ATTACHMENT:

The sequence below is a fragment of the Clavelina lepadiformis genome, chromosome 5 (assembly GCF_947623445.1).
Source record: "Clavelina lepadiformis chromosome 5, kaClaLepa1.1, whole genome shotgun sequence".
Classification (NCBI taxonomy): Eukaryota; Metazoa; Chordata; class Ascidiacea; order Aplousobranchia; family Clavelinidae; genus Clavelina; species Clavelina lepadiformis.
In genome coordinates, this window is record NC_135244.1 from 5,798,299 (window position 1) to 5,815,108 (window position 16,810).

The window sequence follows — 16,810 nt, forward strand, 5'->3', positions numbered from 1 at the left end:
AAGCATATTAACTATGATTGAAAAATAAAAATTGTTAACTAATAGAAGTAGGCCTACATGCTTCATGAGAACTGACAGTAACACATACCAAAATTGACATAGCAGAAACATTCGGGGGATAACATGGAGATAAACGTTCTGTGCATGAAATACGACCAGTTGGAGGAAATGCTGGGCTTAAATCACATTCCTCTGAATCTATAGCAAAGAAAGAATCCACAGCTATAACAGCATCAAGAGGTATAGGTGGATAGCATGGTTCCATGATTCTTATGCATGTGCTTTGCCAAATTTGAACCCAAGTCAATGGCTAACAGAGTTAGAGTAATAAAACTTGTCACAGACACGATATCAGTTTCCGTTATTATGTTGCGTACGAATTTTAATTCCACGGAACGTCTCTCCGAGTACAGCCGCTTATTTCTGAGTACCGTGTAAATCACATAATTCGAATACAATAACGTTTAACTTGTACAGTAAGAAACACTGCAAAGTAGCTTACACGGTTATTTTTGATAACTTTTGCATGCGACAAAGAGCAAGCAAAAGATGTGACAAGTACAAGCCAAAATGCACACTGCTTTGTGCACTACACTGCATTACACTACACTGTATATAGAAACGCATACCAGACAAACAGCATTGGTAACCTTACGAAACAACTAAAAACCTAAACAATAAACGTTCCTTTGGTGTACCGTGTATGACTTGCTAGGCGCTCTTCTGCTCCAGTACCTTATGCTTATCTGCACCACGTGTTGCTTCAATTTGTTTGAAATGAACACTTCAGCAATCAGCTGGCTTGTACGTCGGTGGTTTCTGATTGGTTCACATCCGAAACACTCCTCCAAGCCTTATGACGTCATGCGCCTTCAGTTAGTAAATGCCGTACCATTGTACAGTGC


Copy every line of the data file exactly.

The sequence below is a fragment of the Clavelina lepadiformis genome, chromosome 5 (assembly GCF_947623445.1).
Source record: "Clavelina lepadiformis chromosome 5, kaClaLepa1.1, whole genome shotgun sequence".
Classification (NCBI taxonomy): Eukaryota; Metazoa; Chordata; class Ascidiacea; order Aplousobranchia; family Clavelinidae; genus Clavelina; species Clavelina lepadiformis.
In genome coordinates, this window is record NC_135244.1 from 5,798,299 (window position 1) to 5,815,108 (window position 16,810).

The window sequence follows — 16,810 nt, forward strand, 5'->3', positions numbered from 1 at the left end:
AAGCATATTAACTATGATTGAAAAATAAAAATTGTTAACTAATAGAAGTAGGCCTACATGCTTCATGAGAACTGACAGTAACACATACCAAAATTGACATAGCAGAAACATTCGGGGGATAACATGGAGATAAACGTTCTGTGCATGAAATACGACCAGTTGGAGGAAATGCTGGGCTTAAATCACATTCCTCTGAATCTATAGCAAAGAAAGAATCCACAGCTATAACAGCATCAAGAGGTATAGGTGGATAGCATGGTTCCATGATTCTTATGCATGTGCTTTGCCAAATTTGAACCCAAGTCAATGGCTAACAGAGTTAGAGTAATAAAACTTGTCACAGACACGATATCAGTTTCCGTTATTATGTTGCGTACGAATTTTAATTCCACGGAACGTCTCTCCGAGTACAGCCGCTTATTTCTGAGTACCGTGTAAATCACATAATTCGAATACAATAACGTTTAACTTGTACAGTAAGAAACACTGCAAAGTAGCTTACACGGTTATTTTTGATAACTTTTGCATGCGACAAAGAGCAAGCAAAAGATGTGACAAGTACAAGCCAAAATGCACACTGCTTTGTGCACTACACTGCATTACACTACACTGTATATAGAAACGCATACCAGACAAACAGCATTGGTAACCTTACGAAACAACTAAAAACCTAAACAATAAACGTTCCTTTGGTGTACCGTGTATGACTTGCTAGGCGCTCTTCTGCTCCAGTACCTTATGCTTATCTGCACCACGTGTTGCTTCAATTTGTTTGAAATGAACACTTCAGCAATCAGCTGGCTTGTACGTCGGTGGTTTCTGATTGGTTCACATCCGAAACACTCCTCCAAGCCTTATGACGTCATGCGCCTTCAGTTAGTAAATGCCGTACCATTGTACAGTGC